Phillylacrosse.com, Posted 10/9/12
From Press Release
Current Temple fencing coach Nikki Franke and former lacrosse coach Tina Sloan Green are among 12 African-American women who will be honored by the Burlington-Camden Alumni Chapter of Kappa Alpha Psi in November.
Through its community development corporation, Kappa Alpha Psi will celebrate the achievements of these 12 women at Auletto’s Catering in Deptford, N.J. on Nov. 4. This year’s Master of Ceremonies will be Eleanor Jean Hendley, a past honoree who is an Emmy-award winning former CBS 3 Eyewitness News education reporter. Tickets for the event are $60 per person and can be obtained by calling Richard A. Williams at 609-634-5551.
Tina Sloan Green (West Chester University graduate) co-founded the Black Women in Sport Foundation in 1992. Since assuming the helm, she has worked to ensure that young underserved minority students gain full exposure to nontraditional sports as well as to provide healthy alternatives to at-risk women and children in all aspects of sport. Sloan Green’s impressive track record for filling a much-needed void in women’s sports continues to garner the organization increasing support from both the public and private sectors.
A soft-spoken trailblazer, Sloan Green leaves an indelible mark on any project she takes on. She was the first African-American head coach in the history of women’s intercollegiate lacrosse. She was head coach of the Temple’s lacrosse team from 1973-1992.
During this time, Sloan Green amassed a 207-62-4 career coaching record with a .758 career winning percentage. She led the Owls to three national championships and 11 consecutive NCAA Final Four appearances. Her work off the field is equally impressive.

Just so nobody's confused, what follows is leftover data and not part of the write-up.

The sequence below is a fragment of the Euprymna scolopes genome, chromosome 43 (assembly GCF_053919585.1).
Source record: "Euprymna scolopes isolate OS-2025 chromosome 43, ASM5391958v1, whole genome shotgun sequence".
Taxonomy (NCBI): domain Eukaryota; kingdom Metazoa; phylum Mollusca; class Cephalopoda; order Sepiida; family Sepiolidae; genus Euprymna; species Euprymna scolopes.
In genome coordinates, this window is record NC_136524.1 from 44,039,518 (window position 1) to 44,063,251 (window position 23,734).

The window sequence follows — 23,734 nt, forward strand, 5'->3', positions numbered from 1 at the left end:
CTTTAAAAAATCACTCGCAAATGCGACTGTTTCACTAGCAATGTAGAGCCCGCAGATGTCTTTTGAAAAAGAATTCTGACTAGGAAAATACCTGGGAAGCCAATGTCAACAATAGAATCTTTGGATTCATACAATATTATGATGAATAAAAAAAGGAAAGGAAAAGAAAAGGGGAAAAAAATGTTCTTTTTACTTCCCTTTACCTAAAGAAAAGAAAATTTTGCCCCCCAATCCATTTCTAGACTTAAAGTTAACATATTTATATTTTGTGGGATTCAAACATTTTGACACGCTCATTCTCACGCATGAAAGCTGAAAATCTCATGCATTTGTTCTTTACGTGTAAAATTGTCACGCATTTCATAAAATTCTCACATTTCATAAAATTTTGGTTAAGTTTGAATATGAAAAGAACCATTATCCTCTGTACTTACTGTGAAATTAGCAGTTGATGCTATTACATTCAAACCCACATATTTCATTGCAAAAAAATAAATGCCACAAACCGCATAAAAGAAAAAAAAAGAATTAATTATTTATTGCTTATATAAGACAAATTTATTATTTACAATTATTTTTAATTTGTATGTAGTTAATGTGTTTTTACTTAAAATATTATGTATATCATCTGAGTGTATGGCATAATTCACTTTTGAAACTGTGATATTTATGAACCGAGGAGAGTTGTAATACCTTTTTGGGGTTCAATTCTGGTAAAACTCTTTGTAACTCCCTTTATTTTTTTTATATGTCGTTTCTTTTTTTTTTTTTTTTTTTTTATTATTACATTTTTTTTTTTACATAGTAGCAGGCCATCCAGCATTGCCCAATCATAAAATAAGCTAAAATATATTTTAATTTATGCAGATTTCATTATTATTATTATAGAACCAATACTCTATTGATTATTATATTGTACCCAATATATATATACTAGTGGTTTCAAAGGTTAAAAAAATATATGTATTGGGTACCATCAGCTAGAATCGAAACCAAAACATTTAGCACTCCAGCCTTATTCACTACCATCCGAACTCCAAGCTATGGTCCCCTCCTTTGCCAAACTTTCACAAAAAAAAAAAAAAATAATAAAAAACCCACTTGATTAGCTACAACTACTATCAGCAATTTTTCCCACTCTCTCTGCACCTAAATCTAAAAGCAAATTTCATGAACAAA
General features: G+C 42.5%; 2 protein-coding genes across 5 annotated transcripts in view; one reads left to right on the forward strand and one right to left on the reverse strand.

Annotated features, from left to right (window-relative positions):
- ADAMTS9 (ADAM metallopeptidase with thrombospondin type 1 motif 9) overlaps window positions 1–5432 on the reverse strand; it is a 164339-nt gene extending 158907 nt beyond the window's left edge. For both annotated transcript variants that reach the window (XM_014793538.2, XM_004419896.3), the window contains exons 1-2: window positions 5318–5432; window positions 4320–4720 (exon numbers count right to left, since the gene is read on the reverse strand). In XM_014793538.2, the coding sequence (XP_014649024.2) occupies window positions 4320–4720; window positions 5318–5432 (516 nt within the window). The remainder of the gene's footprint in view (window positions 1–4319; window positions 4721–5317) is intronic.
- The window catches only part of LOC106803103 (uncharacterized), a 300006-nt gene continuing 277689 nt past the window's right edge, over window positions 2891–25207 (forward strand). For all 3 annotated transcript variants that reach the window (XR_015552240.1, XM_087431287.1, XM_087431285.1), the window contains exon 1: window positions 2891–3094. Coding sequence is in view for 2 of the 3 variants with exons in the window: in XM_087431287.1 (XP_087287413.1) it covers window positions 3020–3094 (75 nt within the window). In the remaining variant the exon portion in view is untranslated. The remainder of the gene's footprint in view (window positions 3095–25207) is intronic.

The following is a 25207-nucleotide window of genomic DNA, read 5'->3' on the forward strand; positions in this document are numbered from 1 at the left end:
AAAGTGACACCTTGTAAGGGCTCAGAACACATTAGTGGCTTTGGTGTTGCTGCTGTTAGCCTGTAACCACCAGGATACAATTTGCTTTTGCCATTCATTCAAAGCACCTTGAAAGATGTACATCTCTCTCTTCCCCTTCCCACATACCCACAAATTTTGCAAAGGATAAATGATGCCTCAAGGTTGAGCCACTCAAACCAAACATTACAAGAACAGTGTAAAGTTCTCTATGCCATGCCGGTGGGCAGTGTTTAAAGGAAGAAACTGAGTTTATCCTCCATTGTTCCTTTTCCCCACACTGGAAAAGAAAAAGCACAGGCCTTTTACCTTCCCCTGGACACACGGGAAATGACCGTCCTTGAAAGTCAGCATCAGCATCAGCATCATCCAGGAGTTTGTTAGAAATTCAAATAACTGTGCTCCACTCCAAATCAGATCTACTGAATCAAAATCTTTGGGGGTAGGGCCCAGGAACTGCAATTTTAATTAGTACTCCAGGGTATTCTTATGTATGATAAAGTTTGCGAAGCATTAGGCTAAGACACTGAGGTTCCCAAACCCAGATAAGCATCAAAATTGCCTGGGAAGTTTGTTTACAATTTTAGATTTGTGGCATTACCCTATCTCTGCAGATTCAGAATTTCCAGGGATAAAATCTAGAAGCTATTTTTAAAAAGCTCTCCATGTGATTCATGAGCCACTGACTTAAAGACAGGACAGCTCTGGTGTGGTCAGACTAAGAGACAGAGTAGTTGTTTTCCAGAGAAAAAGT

As Professor of Sport and Culture in Temple’s College of Education, she served as co-principal investigator of Sisters in Sports Science, an initiative funded by the National Science Foundation, and Director of the Temple University National Youth Sports Program.
Professor Sloan Green has authored two books, written several articles for publication and contributed enumerable hours practicing what she preaches- supporting the advancement of women of color in all areas of sport. She competed on the U.S. Women’s Lacrosse Team from 1969-73 and on the U.S. Women’s Field Hockey Squad in 1966. In 2008, Sloan Green received Lifetime Achievement awards from the National Association of Collegiate Women Athletic Administrators (NACWAA) and the National Women’s Lacrosse Coaches Association (NWLCA).
Sloan Green is currently Professor Emeritus in the College of Education at Temple University. She has been married to Frank Green, Jr., for 33 years and they have two children. Her children are equally gifted as her daughter is the Head Coach of the Harvard University women’s tennis team and her son was the most valuable player of the men’s tennis team at Florida A&M. Her son, Frank Green, III, graduated from Florida A&M and is now a full-time tennis pro at Merion Cricket Club.
The other 10 honorees are: Gwendolyn Joyce Brown, Paula Rene’ Bruner, Jericka Duncan, Norma Evans, Frances Jones, Charisse R. Lillie, Rochelle D. Laws, Yvette Sample, Aleta Sturdivant and Carolyn James Weeks.
A native of New York City, Franke graduated with honors from Brooklyn College in 1972 where she was a four-year letterwinner in fencing and was named a NIWFA All-American. She was later inducted into the Brooklyn College Hall of Fame in 1979. From 1973 up through 1981, Franke was a member of the U.S. National Fencing Team.
Dr. Franke is currently an Associate Professor in Temple’s Department of Public Health, having completed her master’s degree in health education from Temple in 1975 and the doctoral program in 1988. A Hall of Fame coach, Franke is entering her 41st season as Director of Fencing and women’s foil coach at Temple with an impressive 625-156-1 career record. She has been Temple‘s fencing coach since the program began in 1972 and has led the Temple fencers to 40 postseason appearances.
In October, 2002, Franke was inducted into the Women’s Sport Foundation’s International Sports Hall of Fame. She was one of only three women to be inducted that year and was chosen based on her impressive coaching, playing, teaching, and community service records. In 1995 she was inducted into the Temple University Athletics Hall of Fame. She was also inducted into the United States Fencing Association Hall of Fame in 1998.
The Kappa Community Development Corporation was established in 2002 to organize and advance the fraternity’s community outreach programs. Currently, these programs consist of mentoring young men, providing black college tours and awarding scholarships to assist deserving students in furthering their education.